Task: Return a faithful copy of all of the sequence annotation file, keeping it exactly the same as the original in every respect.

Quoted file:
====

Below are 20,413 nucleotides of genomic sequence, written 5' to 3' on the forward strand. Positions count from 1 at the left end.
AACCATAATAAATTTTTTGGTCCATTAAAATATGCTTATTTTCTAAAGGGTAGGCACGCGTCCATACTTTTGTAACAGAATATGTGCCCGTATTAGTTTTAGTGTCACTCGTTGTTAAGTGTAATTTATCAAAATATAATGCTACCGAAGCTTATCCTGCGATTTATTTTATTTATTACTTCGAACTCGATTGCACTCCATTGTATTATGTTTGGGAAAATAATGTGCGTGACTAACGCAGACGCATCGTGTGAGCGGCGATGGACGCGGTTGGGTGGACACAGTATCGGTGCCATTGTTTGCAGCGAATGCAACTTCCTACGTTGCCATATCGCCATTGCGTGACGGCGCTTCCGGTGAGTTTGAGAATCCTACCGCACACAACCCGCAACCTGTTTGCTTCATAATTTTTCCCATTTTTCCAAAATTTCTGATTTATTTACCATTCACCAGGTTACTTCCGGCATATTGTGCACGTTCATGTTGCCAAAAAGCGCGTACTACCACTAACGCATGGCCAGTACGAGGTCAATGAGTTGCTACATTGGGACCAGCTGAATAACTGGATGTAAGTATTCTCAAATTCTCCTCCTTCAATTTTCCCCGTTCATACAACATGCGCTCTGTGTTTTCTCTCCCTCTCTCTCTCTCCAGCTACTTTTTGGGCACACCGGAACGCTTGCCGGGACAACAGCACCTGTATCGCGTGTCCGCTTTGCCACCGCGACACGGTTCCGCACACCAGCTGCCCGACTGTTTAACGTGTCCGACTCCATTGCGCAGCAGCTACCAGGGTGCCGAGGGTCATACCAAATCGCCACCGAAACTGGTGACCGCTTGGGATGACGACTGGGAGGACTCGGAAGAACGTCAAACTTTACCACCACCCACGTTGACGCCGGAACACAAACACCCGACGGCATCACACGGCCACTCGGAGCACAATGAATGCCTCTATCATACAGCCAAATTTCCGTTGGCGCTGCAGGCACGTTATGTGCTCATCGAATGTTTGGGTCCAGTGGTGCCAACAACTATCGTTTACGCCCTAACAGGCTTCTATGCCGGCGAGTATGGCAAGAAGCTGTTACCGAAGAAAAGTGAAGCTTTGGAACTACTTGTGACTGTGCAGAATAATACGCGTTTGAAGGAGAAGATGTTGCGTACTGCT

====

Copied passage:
Below are 20,413 nucleotides of genomic sequence, written 5' to 3' on the forward strand. Positions count from 1 at the left end.
AACCATAATAAATTTTTTGGTCCATTAAAATATGCTTATTTTCTAAAGGGTAGGCACGCGTCCATACTTTTGTAACAGAATATGTGCCCGTATTAGTTTTAGTGTCACTCGTTGTTAAGTGTAATTTATCAAAATATAATGCTACCGAAGCTTATCCTGCGATTTATTTTATTTATTACTTCGAACTCGATTGCACTCCATTGTATTATGTTTGGGAAAATAATGTGCGTGACTAACGCAGACGCATCGTGTGAGCGGCGATGGACGCGGTTGGGTGGACACAGTATCGGTGCCATTGTTTGCAGCGAATGCAACTTCCTACGTTGCCATATCGCCATTGCGTGACGGCGCTTCCGGTGAGTTTGAGAATCCTACCGCACACAACCCGCAACCTGTTTGCTTCATAATTTTTCCCATTTTTCCAAAATTTCTGATTTATTTACCATTCACCAGGTTACTTCCGGCATATTGTGCACGTTCATGTTGCCAAAAAGCGCGTACTACCACTAACGCATGGCCAGTACGAGGTCAATGAGTTGCTACATTGGGACCAGCTGAATAACTGGATGTAAGTATTCTCAAATTCTCCTCCTTCAATTTTCCCCGTTCATACAACATGCGCTCTGTGTTTTCTCTCCCTCTCTCTCTCTCCAGCTACTTTTTGGGCACACCGGAACGCTTGCCGGGACAACAGCACCTGTATCGCGTGTCCGCTTTGCCACCGCGACACGGTTCCGCACACCAGCTGCCCGACTGTTTAACGTGTCCGACTCCATTGCGCAGCAGCTACCAGGGTGCCGAGGGTCATACCAAATCGCCACCGAAACTGGTGACCGCTTGGGATGACGACTGGGAGGACTCGGAAGAACGTCAAACTTTACCACCACCCACGTTGACGCCGGAACACAAACACCCGACGGCATCACACGGCCACTCGGAGCACAATGAATGCCTCTATCATACAGCCAAATTTCCGTTGGCGCTGCAGGCACGTTATGTGCTCATCGAATGTTTGGGTCCAGTGGTGCCAACAACTATCGTTTACGCCCTAACAGGCTTCTATGCCGGCGAGTATGGCAAGAAGCTGTTACCGAAGAAAAGTGAAGCTTTGGAACTACTTGTGACTGTGCAGAATAATACGCGTTTGAAGGAGAAGATGTTGCGTACTGCT